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How Much Space IS There Inside A 2012 Tesla Model S Anyway?

 
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2012 Tesla Model S beta vehicle, Fremont, CA, October 2011

2012 Tesla Model S beta vehicle, Fremont, CA, October 2011

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It can be hard to work out which cars the 2012 Tesla Model S electric sport sedan competes with.

Would it be largest German luxury sedans, which it roughly matches in price with the longest (265-mile) range and the introductory limited-edition Signature Series models?

If so, those would be the Mercedes-Benz S Class and the BMW 7-Series full-size luxury sedans.

Or, as some readers suggest, the next level down, perhaps the Tesla Model S more properly competes with the BMW 5-Series and Audi A6?

(We doubt that many Model S reservation holders cross-shopped Tesla's electric sedan against the Nissan Leaf, the highest-selling battery-electric vehicle in the U.S.)

One way to compare cars--the way U.S. regulatory agencies do it--is to look at interior space and cargo volume. But even there, there's been some dispute.

When the EPA issued its 265-mile range and 89-MPGe efficiency ratings for the 2012 Model S, the agency gave the electric sedan's interior volume as 94 cubic feet and cargo space at 26 cubic feet.

The comparable figures for the Nissan Leaf are 90 cu ft and 24 cu ft (with the rear seat folded down) or 14.5 cu ft (with the seat up).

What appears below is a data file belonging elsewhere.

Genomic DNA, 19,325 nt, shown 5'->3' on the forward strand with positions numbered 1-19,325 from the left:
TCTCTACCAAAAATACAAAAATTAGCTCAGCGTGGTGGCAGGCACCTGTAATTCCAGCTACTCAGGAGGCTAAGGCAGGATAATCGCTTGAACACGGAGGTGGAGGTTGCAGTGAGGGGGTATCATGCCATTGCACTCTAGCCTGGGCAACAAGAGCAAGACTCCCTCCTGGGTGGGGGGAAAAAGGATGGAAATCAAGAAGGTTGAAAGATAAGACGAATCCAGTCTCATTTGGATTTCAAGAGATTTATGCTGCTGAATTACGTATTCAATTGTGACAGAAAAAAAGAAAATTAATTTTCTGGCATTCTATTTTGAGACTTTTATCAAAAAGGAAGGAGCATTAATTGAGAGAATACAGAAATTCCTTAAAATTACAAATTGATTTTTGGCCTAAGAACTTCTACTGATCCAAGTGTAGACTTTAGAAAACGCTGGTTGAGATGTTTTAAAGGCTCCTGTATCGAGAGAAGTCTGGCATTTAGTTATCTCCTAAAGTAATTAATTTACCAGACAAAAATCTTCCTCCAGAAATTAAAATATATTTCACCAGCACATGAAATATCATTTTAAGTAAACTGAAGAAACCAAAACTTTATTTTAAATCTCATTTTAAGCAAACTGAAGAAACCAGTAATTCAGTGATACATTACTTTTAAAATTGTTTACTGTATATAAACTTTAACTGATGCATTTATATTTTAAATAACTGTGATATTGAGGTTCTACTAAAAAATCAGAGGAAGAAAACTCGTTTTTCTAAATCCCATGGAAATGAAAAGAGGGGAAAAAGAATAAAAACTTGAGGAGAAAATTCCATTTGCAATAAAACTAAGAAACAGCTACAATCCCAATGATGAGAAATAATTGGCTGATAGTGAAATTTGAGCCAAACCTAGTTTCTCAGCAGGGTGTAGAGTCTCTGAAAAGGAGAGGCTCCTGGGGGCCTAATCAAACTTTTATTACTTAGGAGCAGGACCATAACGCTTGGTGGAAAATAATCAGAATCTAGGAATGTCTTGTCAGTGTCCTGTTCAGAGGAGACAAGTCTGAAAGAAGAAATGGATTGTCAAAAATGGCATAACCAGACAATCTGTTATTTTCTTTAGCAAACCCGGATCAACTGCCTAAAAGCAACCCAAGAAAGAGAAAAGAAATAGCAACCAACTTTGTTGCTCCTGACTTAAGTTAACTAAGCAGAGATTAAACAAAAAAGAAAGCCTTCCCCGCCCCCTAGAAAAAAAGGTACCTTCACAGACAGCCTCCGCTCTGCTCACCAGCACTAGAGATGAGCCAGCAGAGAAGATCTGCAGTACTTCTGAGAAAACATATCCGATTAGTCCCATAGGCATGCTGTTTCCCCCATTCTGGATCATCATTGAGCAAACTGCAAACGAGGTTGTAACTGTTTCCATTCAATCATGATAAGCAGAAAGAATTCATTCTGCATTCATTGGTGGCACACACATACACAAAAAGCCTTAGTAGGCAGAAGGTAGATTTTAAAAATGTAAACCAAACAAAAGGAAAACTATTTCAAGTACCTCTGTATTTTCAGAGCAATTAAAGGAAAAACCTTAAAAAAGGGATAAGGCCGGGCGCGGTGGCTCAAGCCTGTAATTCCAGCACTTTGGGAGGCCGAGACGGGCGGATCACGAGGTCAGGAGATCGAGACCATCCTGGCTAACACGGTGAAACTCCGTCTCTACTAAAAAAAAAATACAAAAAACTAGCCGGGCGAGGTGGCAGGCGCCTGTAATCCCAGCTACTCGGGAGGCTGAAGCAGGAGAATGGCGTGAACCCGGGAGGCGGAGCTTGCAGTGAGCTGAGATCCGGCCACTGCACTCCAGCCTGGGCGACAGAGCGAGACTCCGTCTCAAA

This led to a discussion with Tesla Motors [NSDQ:TSLA] communications staff, ending some days later in the final specifications sheet for the 2012 Model S.

That shows 95.1 cubic feet of interior volume, plus 58.1 cu ft of rear load-bay volume (with the seat down) or 26.3 cu ft (with the seat up).

But there's a kicker: the so-called "frunk," or front trunk, which offers an additional 5.3 cu ft of load space where a conventional car would have its engine and transmission.

(That's just 1.6 cu ft less than the entire 6.9-cubic-foot trunk of the sleek and sexy 2012 Fisker Karma, by the way.)

2012 Tesla Model S beta vehicle, Fremont, CA, October 2011

2012 Tesla Model S beta vehicle, Fremont, CA, October 2011

Enlarge Photo

So, by Tesla's numbers, the maximum total cargo volume in a Model S with both seats remaining up (and without the optional cargo-bay jump-seats) is 31.6 cubic feet.

Tesla communications manager Shanna Hendriks notes that the EPA relies on volume figures provided by automakers.

The company's initial submissions to the agency on Model S volume didn't include the "frunk," but the company has since corrected this.

And indeed, the EPA has since updated the numbers for the 2012 Tesla Model S on the FuelEconomy.gov website, which now shows 31 cu ft of cargo volume.

And now you know.

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Comments (17)
  1. The Model S does seem to be a very practical car with a lot of cargo space. Well done Tesla. For comparison, the outgoing Ford Crown Victoria has 21 cu ft of space, which is substantially less than is in the Model S.
     
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  2. Actually we are going to migrate to the Tesla S (maybe even the performance model 85 kW) from the Nissan Leaf.
     
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  3. How'about we defer to the Queen's English here and just call it a bonnet? Frunk? Im not paying 90k for something with a frunk.
     
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  4. @Richard: The "bonnet" (or "hood," in American English) is the panel covering the space underneath, which is what Tesla terms a "frunk". So it's not an exact parallel. The space UNDER the bonnet is customarily an "engine compartment."

    Not sure what it's called by makers of mid- or rear-engine cars, e.g. Porsche Boxster or 911. Any Porschephiles out there to help us out?